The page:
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Pakistan army crackdown as families begin to bury victims of Easter blast – Death toll has risen to 72

LAHORE: Pakistani civil society members sing the national anthem at the site of a suicide blast yesterday. —AFP
LAHORE: Pakistani civil society members sing the national anthem at the site of a suicide blast yesterday. —AFP

LAHORE: Pakistan’s army launched raids and arrested suspects yesterday after a Taleban suicide bomber targeting Christians over Easter killed 72 people including many children in a park crowded with families.

Hundreds more were injured Sunday when explosives packed with ball bearings ripped through the crowds near a children’s play area in the park in the eastern city of Lahore, where many had gathered to celebrate Easter.

Anguished families spent Easter Monday burying their dead. “I tried to pump my son’s chest and give him CPR but he was no more. He died right in front of me,” Javed Bashir told AFP as relatives wailed at his son Mutahir’s funeral. “My son, my son, nobody should lose their sons,” sobbed the mother of another victim as other women restrained her.

A spokesman for the Jamaat-ul-Ahrar faction of the Tehreek-e-Taleban Pakistan told AFP the group had carried out the attack as “Christians are our target”, and vowed more assaults on schools and colleges. The attack was the worst so far this year in a country grimly accustomed to atrocities, and will further undermine fractious inter-religious ties in the Muslim-majority nation.

In response the country’s powerful army announced it had carried out raids in Lahore as well as in Faisalabad and Multan, two other major cities in Punjab province. More were planned. “Number of suspect terrorists and facilitators arrested and huge cache of arms and ammunition recovered,” army spokesman Asim Bajwa tweeted.

Witnesses told of children screaming as people carried the injured in their arms in the aftermath of Sunday’s attack, while frantic relatives searched for loved ones. Rescue spokeswoman Deeba Shahbaz said the death toll had risen to 72 yesterday, with 29 children among the dead.

A spokesman for the Lahore city administration put the number of Christians killed at “10-15” as authorities scrambled to identify the dead. Bits of human flesh and torn cloth could be seen yesterday around the bloodstained swings and merry-go-round.

Authorities said the park had seen a surge of visitors thanks to Easter and the warm spring weather. Some 8,000 were still there when the bomb was detonated in the early evening, park officials said.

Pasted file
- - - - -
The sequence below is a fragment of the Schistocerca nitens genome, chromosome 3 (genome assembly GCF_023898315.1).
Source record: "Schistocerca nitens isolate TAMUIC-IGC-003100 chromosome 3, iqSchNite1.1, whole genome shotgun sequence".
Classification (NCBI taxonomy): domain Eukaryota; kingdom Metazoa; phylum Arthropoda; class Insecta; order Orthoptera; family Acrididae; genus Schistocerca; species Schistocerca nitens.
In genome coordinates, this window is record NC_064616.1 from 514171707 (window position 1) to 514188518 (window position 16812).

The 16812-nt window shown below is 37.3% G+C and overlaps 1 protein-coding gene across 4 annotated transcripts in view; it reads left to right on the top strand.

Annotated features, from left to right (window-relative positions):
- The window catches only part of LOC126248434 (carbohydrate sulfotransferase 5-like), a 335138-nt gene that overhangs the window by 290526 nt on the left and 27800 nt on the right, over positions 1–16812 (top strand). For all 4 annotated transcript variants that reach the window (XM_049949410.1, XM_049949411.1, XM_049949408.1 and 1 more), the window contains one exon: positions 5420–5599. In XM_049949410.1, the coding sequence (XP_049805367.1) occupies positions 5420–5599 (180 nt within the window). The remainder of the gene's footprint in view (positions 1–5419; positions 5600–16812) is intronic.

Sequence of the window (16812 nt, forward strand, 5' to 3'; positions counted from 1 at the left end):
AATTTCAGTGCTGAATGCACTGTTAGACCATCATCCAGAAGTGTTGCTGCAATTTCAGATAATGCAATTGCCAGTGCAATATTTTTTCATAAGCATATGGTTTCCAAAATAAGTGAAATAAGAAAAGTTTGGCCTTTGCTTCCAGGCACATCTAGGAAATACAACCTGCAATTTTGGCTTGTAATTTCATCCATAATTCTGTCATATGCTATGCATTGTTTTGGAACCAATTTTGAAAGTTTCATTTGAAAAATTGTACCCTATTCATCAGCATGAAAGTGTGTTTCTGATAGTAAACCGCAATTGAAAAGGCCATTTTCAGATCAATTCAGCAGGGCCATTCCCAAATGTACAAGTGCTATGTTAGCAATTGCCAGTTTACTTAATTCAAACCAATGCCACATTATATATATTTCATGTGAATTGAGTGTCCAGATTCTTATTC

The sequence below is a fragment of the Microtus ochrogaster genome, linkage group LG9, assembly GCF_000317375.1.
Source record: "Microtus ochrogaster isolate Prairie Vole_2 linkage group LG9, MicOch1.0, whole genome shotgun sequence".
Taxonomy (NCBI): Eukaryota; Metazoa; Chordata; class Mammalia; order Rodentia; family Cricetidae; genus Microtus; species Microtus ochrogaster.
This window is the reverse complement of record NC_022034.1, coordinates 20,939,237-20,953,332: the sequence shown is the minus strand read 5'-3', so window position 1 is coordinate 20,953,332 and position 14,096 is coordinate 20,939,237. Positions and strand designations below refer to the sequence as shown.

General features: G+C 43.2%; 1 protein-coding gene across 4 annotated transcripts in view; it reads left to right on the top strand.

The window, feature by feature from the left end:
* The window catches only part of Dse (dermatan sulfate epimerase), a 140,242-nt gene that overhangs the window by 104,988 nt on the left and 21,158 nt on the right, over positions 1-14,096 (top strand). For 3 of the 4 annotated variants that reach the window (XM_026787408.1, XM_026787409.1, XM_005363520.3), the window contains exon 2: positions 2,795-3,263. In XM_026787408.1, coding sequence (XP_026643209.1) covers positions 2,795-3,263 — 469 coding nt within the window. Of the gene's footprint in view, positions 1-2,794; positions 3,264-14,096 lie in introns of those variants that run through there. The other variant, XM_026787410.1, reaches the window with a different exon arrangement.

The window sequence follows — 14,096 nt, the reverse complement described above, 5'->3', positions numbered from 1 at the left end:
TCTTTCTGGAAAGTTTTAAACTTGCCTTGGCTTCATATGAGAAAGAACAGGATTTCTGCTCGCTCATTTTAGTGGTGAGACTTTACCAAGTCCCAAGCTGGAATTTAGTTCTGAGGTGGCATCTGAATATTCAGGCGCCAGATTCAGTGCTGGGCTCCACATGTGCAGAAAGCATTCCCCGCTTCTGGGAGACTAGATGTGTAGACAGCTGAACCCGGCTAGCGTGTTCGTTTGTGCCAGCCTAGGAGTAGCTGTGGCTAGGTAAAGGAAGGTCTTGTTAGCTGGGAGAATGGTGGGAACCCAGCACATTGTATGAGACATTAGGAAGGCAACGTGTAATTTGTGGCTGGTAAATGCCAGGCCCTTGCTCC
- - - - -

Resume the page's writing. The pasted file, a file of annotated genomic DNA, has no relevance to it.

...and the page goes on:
“The militants went for a softer target because there was tight security for churches in Lahore,” said Cecil Shane Chaudhry, executive director of the National Commission for Justice and Peace, a Christian organization.

Mourning period

There were frenzied scenes at hospitals in the immediate aftermath, with staff treating casualties on floors and in corridors as officials tweeted calls for blood donations.

Lahore’s top administration official Muhammad Usman said around 100 of the wounded were either treated at the scene or quickly discharged. He said a further 180 had been admitted to hospital.

Schools and other government institutions were open yesterday but three days of mourning were announced in Punjab. Prime Minister Nawaz Sharif expressed “grief and sorrow over the sad demise of innocent lives”.

The US labeled the bombing “cowardly” while Russian president Vladimir Putin branded it a “crime”. The Vatican condemned the attack, calling it “fanatical violence against Christian minorities”, and UN Secretary General Ban Ki-moon called for Islamabad to protect religious minorities.

Pope Francis also appealed for tighter security for religious minorities. Christians make up an estimated 1.6 percent of Pakistan’s 200 million people and have long faced discrimination. Twin suicide attacks against churches in Lahore killed 17 people in March last year, sparking two days of rioting by thousands of Christians. The country is still scarred by a Taleban assault on a Peshawar school in 2014 that killed 150 people, mostly children.

A military operation targeting insurgents was stepped up in response. Last year the death toll from militant attacks fell to its lowest since the Pakistani Taleban were formed in 2007. But analyst Imtiaz Gul said despite significant progress in military operations against the Taleban, the group was still able to carry out major attacks. “Even if they are 50 people they can plan an attack of this scale and execute it,” he said. “They’re all over: they have affiliates, sympathisers and supporters.”-AFP

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